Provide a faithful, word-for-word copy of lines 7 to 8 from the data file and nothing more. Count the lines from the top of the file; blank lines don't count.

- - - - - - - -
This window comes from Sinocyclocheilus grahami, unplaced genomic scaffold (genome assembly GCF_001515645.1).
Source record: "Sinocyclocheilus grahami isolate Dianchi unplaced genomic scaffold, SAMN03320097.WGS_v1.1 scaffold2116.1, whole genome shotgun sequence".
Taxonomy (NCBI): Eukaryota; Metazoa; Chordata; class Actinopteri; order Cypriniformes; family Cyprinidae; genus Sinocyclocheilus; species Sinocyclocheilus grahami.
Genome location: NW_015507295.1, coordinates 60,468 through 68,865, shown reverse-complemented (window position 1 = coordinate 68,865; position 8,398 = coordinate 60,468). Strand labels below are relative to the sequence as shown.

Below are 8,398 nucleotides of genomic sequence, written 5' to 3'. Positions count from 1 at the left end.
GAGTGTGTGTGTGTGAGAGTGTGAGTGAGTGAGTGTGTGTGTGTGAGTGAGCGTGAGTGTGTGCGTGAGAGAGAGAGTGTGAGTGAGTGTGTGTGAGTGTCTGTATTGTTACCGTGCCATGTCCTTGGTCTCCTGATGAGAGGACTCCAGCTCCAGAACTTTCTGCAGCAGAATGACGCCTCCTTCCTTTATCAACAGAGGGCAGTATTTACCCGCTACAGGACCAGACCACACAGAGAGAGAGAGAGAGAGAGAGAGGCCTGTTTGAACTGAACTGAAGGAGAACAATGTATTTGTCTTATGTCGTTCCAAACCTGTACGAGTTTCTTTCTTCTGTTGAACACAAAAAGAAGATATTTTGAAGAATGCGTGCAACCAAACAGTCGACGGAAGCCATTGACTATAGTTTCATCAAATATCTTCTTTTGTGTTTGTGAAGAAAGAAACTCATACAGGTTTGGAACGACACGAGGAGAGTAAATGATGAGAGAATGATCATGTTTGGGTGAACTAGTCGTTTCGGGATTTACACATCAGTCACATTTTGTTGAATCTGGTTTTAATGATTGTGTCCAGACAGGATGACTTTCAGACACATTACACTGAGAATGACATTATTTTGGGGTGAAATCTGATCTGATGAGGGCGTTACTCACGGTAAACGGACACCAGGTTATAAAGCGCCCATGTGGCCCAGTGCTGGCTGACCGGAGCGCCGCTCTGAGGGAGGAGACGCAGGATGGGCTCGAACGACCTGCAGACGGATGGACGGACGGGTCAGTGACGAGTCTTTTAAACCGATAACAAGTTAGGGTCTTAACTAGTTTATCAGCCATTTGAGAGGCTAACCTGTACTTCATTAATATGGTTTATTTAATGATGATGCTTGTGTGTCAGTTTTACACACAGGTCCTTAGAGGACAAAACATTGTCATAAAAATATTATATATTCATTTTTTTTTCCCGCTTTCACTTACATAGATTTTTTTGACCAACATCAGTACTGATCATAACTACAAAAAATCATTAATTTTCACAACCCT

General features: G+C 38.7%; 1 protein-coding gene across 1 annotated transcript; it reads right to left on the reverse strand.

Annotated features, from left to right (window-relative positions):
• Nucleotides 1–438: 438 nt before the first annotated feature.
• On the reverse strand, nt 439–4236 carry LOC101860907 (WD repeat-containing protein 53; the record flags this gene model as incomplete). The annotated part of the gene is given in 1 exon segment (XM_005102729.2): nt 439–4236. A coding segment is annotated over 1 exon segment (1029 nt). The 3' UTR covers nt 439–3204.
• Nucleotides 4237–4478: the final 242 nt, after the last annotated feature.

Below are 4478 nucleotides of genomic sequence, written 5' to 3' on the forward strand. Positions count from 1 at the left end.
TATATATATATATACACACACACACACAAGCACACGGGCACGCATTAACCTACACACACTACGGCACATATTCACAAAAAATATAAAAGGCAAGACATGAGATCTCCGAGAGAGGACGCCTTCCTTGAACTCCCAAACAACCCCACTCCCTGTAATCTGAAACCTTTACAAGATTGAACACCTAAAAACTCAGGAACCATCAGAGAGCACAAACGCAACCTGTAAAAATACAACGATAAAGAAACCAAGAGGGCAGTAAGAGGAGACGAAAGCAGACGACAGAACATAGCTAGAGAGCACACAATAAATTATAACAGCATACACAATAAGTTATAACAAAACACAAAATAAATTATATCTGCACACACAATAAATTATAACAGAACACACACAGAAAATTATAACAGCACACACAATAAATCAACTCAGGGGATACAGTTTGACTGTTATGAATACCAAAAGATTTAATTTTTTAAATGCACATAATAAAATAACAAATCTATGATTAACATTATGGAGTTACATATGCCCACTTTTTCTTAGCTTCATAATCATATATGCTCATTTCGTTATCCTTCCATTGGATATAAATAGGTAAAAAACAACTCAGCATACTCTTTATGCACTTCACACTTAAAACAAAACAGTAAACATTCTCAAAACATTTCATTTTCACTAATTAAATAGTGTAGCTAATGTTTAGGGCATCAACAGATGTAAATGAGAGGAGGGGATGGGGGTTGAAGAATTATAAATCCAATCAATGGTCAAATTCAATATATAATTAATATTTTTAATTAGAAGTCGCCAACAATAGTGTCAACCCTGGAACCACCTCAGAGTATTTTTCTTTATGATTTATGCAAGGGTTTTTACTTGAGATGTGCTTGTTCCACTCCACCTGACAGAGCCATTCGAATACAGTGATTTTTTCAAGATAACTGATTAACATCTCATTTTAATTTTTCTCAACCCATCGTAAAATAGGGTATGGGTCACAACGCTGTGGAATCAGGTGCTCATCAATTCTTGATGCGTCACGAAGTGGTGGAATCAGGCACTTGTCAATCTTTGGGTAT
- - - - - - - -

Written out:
General features: G+C 38.7%; 1 protein-coding gene across 1 annotated transcript; it reads right to left on the reverse strand.

Annotated features, from left to right (window-relative positions):